<<So during the first year I make $20,900 (41.8%). Great. Commissions are $1,250 (2.5%) and I owe $5,852 in taxes for the year. So my real return is $13,798 ($20,900 - $1,250 - $5,852) which works out to 27.5%. Since commission are variable, a more useful number is 29% real return beofre commissions.>>

First of all, remember that you are able to deduct your commissions from your gains. That being the case, in your example above, your capital gains tax would be $5,502 (returns of $20,900, less commissions of $1,250 for a net gain of $19,650 X 28% = $5,502).

Second, I don't know if I would try to make this computation (in fact, I don't in real life). I compare my GROSS Foolish 4 returns (before taxes and broker fees) to the historical norm.

<<I'm curious if I am perhaps calculating something wrong. I used the formula Net Return=Gross Return - (Gross Return X Tax Rate) - Commission Rate. Am I missing something?>>

The computations appear to be correct, but they are based upon a flawed theory. Would you do the same thing with mutual fund returns? Remember that when mutual funds compute their returns, they do so BEFORE commissions and taxes. Would you then turn around and compare your AFTER tax return to the before tax returns published by the Mutual Fund in the Sunday paper? Probably no.

So you might simply compare the GROSS return to the historical return.

TMF Taxes
Roy


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Author: TMFTaxes Big gold star, 5000 posts Old School Fool Add to my Favorite Fools Ignore this person (you won't see their posts anymore) Number: 453 of 121179
Subject: Re: Taxes and UG5 Date: 10/3/1997 1:34 PM
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<<No: you should be a teacher. You just demonstrated why users of the UG5 should do it inside an IRA to defer the taxes.>>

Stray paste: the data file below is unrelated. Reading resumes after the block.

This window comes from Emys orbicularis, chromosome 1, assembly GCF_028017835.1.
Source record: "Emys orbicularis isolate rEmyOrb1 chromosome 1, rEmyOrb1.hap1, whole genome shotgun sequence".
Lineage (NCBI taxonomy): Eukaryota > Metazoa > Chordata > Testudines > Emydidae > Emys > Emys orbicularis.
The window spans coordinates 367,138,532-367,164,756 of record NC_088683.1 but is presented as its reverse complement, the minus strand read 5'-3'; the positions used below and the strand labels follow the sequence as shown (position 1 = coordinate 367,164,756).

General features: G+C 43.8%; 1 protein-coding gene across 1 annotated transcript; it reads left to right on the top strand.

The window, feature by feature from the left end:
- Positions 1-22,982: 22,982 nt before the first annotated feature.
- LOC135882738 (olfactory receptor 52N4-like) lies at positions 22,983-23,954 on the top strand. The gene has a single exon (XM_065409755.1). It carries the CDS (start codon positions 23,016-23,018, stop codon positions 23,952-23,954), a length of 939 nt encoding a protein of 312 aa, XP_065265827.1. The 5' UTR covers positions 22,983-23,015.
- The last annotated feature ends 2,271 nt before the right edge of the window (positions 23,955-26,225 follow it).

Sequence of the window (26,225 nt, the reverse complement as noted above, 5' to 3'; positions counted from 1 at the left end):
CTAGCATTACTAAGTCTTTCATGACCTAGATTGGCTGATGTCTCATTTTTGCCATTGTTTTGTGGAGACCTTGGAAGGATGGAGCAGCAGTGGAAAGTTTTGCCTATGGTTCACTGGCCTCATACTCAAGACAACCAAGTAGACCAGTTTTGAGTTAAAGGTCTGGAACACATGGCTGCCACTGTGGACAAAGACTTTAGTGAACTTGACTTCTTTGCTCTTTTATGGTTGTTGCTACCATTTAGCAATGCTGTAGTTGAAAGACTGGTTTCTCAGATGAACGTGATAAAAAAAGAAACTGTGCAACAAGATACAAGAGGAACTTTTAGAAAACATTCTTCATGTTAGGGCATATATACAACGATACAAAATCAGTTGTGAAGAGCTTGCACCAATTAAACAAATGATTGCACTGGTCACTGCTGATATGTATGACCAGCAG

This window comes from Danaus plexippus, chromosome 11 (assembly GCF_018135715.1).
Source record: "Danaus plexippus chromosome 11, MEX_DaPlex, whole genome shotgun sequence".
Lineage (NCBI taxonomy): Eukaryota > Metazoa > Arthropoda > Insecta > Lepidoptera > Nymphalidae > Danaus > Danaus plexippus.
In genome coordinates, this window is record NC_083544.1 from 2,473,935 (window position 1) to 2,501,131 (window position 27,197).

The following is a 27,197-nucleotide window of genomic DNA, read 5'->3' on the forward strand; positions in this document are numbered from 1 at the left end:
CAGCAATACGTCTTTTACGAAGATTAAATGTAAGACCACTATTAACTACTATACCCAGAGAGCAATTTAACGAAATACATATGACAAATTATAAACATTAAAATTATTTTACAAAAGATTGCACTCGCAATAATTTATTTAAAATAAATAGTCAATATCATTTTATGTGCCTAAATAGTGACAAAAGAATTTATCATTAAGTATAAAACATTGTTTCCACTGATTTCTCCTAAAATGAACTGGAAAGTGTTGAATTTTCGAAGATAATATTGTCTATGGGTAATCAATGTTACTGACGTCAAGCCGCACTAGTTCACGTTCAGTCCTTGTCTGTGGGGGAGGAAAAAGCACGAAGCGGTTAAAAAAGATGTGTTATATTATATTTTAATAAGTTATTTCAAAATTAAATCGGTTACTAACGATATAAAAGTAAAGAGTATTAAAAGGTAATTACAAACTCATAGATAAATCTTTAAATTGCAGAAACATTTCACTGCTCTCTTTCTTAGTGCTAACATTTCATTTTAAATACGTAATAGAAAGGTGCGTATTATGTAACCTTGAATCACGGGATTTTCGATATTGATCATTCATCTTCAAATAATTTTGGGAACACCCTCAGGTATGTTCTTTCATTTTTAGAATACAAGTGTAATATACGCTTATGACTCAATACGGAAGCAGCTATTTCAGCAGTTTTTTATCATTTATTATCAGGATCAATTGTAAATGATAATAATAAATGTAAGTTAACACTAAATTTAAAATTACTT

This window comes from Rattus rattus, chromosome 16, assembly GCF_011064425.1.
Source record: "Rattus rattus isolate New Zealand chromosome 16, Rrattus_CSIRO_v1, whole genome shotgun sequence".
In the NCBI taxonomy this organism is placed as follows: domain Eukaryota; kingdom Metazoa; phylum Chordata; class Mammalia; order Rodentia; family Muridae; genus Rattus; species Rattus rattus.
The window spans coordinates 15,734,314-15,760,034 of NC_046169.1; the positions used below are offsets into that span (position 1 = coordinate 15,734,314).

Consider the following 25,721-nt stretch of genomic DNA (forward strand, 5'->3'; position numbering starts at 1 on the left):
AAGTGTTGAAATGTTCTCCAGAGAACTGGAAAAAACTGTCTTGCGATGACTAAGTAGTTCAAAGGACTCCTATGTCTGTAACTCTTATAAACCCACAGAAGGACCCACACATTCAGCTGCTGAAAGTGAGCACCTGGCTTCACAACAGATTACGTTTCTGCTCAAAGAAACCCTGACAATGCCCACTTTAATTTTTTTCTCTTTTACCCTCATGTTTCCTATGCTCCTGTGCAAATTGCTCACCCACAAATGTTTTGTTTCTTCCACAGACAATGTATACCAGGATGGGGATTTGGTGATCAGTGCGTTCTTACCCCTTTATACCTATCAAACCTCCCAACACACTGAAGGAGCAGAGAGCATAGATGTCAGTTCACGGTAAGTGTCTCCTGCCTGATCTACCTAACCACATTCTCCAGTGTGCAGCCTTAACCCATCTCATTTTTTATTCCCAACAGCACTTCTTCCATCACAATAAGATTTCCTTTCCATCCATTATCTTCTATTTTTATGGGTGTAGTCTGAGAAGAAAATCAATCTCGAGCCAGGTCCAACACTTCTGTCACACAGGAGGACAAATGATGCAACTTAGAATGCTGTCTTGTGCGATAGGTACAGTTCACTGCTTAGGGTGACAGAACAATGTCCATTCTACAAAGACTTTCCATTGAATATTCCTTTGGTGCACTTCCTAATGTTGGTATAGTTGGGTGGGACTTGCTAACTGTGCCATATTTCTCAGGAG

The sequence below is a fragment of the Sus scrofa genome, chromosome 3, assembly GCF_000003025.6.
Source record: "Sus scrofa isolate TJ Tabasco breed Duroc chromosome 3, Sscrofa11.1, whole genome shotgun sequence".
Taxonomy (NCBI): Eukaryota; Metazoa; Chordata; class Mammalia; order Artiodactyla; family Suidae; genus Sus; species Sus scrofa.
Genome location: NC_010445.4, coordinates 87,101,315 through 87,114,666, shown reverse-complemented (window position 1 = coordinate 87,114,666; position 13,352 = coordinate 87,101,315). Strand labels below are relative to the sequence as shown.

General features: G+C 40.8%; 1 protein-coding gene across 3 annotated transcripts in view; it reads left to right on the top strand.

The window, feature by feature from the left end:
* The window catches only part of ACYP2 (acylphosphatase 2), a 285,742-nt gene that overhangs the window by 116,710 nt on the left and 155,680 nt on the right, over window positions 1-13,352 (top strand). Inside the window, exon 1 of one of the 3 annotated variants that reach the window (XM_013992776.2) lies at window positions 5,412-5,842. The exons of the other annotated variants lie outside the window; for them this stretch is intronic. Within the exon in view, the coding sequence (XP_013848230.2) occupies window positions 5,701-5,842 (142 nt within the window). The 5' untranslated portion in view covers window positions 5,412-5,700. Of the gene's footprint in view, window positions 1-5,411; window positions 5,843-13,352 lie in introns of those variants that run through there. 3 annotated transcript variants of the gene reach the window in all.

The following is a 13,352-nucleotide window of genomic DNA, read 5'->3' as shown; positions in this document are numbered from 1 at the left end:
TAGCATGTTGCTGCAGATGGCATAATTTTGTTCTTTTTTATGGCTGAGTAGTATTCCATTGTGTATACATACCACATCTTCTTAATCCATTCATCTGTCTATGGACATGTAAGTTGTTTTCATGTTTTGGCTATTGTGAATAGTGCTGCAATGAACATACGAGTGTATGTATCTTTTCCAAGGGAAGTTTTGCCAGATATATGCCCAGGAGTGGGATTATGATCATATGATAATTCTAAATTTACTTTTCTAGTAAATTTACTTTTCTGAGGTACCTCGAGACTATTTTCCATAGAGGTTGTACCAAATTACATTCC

Maybe yes...maybe no. Think about somebody giving up a MAX capital gains tax rate (now at 20%), only to have this investment in a taxable IRA account on which tax will have to be paid at a HIGHER tax bracket (up to 39.6% currently).

With the reduction of the top end capital gains rate (20%), this question becomes much more complex. Each individual will really have to run some numbers and make some assumptions in order to see what is best for him or her.

There are no easy answers any more.

TMF Taxes
Roy

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Author: TMFTaxes Big gold star, 5000 posts Old School Fool Add to my Favorite Fools Ignore this person (you won't see their posts anymore) Number: 456 of 121179
Subject: Re: Taxes and UG5 Date: 10/3/1997 5:29 PM
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JeanDavid originally said...

<<No: you should be a teacher. You just demonstrated why users of the UG5 should do it inside an IRA to defer the taxes.>>

And then, in the midst of a massive brain lock, TMF Taxes mumbled...

<<Maybe yes...maybe no. Think about somebody giving up a MAX capital gains tax rate (now at 20%), only to have this investment in a taxable IRA account on which tax will have to be paid at a HIGHER tax bracket (up to 39.6% currently).>>

Jeeze...what an Idiot I am.

As we all know, the UG5 method is a short term method. So the comparison to long term holding periods is just too stupid to deal with. And, in general, I would agree with JeanDavid's original statement now that I am somewhat coherent again.

By way of an excuse, when I read UG5, my brain registered F4 (which DOES deal with long term gains). It's a pretty weak escuse, but it's the best I got.

And thanks for the flurry of e-mail that I received from many of you pointing out my confusion. I'd love to be able to tell you that this will be my last screw up, but......

TMF Taxes
Roy



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Author: JeanDavid Big gold star, 5000 posts Old School Fool Add to my Favorite Fools Ignore this person (you won't see their posts anymore) Number: 457 of 121179
Subject: Re: Taxes and UG5 Date: 10/3/1997 11:05 PM
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<<<No: you should be a teacher. You just demonstrated why users of the UG5 should do it inside an IRA to defer the taxes.>>

Maybe yes...maybe no. Think about somebody giving up a MAX capital gains tax rate (now at 20%), only to have this investment in a taxable IRA account on which tax will have to be paid at a HIGHER tax bracket (up to 39.6% currently).>

Recall that this is about the UG5, which can turn stocks over every month. The chance of holding a stock in the UG5 long enough to qualify for the long-term capital gains tax rates is pretty small...